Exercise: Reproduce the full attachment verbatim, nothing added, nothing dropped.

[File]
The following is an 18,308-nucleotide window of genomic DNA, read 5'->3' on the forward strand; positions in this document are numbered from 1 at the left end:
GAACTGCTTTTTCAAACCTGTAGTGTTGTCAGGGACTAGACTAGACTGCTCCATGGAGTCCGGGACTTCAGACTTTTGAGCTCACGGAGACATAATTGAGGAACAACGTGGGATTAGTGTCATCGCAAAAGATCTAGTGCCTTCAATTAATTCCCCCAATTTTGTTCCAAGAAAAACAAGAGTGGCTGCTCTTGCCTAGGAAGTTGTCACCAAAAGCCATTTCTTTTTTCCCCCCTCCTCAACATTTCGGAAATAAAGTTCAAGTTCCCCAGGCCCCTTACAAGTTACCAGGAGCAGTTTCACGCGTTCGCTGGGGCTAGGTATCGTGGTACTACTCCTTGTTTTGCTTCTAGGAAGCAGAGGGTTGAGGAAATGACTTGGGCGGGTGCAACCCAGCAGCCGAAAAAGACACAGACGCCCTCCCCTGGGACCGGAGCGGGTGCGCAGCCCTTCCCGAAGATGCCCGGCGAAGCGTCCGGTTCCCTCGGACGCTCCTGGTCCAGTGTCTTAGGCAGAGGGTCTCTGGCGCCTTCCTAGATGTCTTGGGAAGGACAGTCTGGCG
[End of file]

The following is an 18,308-nucleotide window of genomic DNA, read 5'->3' on the forward strand; positions in this document are numbered from 1 at the left end:
GAACTGCTTTTTCAAACCTGTAGTGTTGTCAGGGACTAGACTAGACTGCTCCATGGAGTCCGGGACTTCAGACTTTTGAGCTCACGGAGACATAATTGAGGAACAACGTGGGATTAGTGTCATCGCAAAAGATCTAGTGCCTTCAATTAATTCCCCCAATTTTGTTCCAAGAAAAACAAGAGTGGCTGCTCTTGCCTAGGAAGTTGTCACCAAAAGCCATTTCTTTTTTCCCCCCTCCTCAACATTTCGGAAATAAAGTTCAAGTTCCCCAGGCCCCTTACAAGTTACCAGGAGCAGTTTCACGCGTTCGCTGGGGCTAGGTATCGTGGTACTACTCCTTGTTTTGCTTCTAGGAAGCAGAGGGTTGAGGAAATGACTTGGGCGGGTGCAACCCAGCAGCCGAAAAAGACACAGACGCCCTCCCCTGGGACCGGAGCGGGTGCGCAGCCCTTCCCGAAGATGCCCGGCGAAGCGTCCGGTTCCCTCGGACGCTCCTGGTCCAGTGTCTTAGGCAGAGGGTCTCTGGCGCCTTCCTAGATGTCTTGGGAAGGACAGTCTGGCG